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      Bruce Hoult didn’t think the redesign was well thought-out enough. His response:


      The concern about the bits of immediate values being scattered around the instruction is overemphasized.

      RISC-V instruction encodings are not pretty. It is difficult to believe that they are optimal for hardware decoding. More so, they show a flagrant contempt for compiler writers, debuggers, validation, JITs, emulators, and generally people who have to look at the instruction bits

      Yes, it does take the implementor of a simulator a little longer to code up, but once that’s done, it is done. The concern about effort involved in shifting some bits around is way overblown.

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        I actually highly encourage the author to take an existing simple open-source RISC-V core and modify it to use this instruction encoding and implement both in FPGA and compare.

        I am highly confident this modified version will 1) use a lot more LUTs, and 2) have a significantly lower FMAX.

        I agree with this analysis.

        As usual, people who do not understand RISC-V will try and reinvent the wheel, only to make it worse.

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      This fixes the worst bit of premature optimisation in the RISC-V encodings. The idea was that source operands should always be in the same place in the encoding so that you could do register fetch in parallel with decode. This stops being useful if any of the following is true:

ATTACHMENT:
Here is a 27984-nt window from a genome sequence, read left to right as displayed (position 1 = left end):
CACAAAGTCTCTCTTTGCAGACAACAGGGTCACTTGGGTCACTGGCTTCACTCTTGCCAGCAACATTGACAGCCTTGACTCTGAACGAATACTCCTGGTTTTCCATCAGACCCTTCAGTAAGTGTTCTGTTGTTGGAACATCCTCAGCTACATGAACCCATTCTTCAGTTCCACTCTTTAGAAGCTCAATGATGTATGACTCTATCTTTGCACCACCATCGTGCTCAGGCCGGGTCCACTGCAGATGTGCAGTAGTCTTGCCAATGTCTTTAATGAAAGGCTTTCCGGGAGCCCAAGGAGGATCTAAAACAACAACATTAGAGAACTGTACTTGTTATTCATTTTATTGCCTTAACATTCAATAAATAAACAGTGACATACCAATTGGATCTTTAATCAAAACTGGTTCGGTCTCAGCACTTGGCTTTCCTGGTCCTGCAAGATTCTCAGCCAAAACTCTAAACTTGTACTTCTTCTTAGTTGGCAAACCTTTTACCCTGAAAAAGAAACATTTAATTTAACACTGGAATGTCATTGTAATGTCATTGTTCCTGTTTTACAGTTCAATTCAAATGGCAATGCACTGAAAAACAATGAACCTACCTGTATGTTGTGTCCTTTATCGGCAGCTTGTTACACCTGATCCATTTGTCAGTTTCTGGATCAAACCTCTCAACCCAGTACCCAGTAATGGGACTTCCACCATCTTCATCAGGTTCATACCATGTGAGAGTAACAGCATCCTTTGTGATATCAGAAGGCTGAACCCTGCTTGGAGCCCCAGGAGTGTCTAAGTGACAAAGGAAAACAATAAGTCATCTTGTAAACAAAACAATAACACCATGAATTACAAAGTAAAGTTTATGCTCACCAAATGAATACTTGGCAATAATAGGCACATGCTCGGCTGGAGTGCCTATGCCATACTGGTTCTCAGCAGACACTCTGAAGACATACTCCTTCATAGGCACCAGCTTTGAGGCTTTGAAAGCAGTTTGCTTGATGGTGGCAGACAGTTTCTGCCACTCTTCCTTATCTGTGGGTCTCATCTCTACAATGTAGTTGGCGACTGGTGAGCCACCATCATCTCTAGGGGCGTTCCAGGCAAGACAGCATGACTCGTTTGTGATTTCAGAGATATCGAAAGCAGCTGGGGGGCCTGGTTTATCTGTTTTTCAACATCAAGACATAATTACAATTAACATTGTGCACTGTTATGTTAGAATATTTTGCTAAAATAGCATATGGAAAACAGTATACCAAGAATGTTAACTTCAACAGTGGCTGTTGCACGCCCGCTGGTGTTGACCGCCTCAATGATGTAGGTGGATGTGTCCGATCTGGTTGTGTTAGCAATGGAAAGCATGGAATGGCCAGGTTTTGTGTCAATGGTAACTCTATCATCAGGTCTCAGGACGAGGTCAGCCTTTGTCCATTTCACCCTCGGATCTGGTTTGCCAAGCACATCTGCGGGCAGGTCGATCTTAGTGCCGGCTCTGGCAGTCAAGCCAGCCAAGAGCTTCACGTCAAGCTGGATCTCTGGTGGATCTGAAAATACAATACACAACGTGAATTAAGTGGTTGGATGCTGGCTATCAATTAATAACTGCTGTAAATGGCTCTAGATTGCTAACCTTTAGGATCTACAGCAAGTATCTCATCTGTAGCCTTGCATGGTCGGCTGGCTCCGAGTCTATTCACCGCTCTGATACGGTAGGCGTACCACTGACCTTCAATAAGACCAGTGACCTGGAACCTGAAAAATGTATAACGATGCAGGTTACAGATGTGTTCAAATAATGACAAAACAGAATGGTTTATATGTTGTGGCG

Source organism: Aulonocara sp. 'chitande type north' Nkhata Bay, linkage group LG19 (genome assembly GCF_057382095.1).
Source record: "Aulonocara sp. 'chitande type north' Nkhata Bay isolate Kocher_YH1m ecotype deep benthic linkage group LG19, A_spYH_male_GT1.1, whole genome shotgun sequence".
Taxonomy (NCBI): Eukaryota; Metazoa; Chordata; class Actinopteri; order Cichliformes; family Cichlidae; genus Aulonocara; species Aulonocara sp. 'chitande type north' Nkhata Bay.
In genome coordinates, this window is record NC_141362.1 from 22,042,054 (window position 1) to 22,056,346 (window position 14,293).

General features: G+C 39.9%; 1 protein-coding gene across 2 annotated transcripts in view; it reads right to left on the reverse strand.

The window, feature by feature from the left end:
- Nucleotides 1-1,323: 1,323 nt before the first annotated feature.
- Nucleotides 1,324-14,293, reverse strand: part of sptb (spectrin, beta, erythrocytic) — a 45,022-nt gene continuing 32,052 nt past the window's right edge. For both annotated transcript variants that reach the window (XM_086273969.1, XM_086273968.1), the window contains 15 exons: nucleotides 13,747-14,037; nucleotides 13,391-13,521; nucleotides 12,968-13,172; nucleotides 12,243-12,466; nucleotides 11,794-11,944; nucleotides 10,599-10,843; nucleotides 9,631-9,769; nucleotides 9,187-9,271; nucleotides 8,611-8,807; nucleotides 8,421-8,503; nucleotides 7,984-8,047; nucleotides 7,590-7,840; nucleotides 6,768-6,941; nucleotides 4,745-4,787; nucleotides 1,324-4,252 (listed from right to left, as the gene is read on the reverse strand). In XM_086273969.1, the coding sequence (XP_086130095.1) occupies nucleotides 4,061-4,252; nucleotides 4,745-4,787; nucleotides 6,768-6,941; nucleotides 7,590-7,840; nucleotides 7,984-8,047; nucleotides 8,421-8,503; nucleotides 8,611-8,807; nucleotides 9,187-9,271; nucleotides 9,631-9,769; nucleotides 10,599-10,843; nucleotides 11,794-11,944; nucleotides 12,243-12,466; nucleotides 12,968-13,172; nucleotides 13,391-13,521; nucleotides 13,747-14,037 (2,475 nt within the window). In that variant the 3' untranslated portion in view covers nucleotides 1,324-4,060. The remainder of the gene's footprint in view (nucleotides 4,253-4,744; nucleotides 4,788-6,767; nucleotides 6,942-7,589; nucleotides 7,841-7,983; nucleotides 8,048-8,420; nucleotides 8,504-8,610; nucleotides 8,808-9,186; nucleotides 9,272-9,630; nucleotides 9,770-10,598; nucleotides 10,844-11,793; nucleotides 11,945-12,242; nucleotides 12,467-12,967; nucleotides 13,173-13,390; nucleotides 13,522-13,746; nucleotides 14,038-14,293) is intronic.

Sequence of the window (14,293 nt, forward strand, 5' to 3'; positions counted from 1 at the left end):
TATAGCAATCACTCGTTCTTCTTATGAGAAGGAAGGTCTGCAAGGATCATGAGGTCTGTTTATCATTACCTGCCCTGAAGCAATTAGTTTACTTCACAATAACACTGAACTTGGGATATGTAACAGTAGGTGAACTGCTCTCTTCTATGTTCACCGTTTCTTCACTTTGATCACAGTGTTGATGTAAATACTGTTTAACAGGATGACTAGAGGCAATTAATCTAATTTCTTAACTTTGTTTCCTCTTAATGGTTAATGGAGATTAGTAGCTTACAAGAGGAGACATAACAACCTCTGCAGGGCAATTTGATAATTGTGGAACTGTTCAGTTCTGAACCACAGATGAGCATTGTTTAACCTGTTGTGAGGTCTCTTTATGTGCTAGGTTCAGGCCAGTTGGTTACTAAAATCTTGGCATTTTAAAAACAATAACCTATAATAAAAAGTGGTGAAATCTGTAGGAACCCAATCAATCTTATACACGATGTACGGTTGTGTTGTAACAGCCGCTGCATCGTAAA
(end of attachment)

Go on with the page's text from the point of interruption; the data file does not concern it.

• You have an FPU (or anything else similar) and so need to decode to know which register file to fetch from.
      • You are implementing either the standard C extension or anything else that uses the variable-length encodings.
      • You are building a superscalar chip and so don’t want to do register fetch until you know which pipeline to send the values to (which happens past decode).

      It basically benefits small microcontrollers at the expense of everything else. It causes all sorts of pain for toolchain because immediate fields are scattered across instructions. Worse, loads and stores do not have the same layout. This means that you need different relocations for the same addressing modes in loads and stores. This adds complexity in the compiler back end, the linker, the run-time linker, and everything else for no benefit.

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      The immediate operand encoding is especially terrible in the compressed instruction set, where there’s at least 10 different bit-shuffling formats used by different instructions..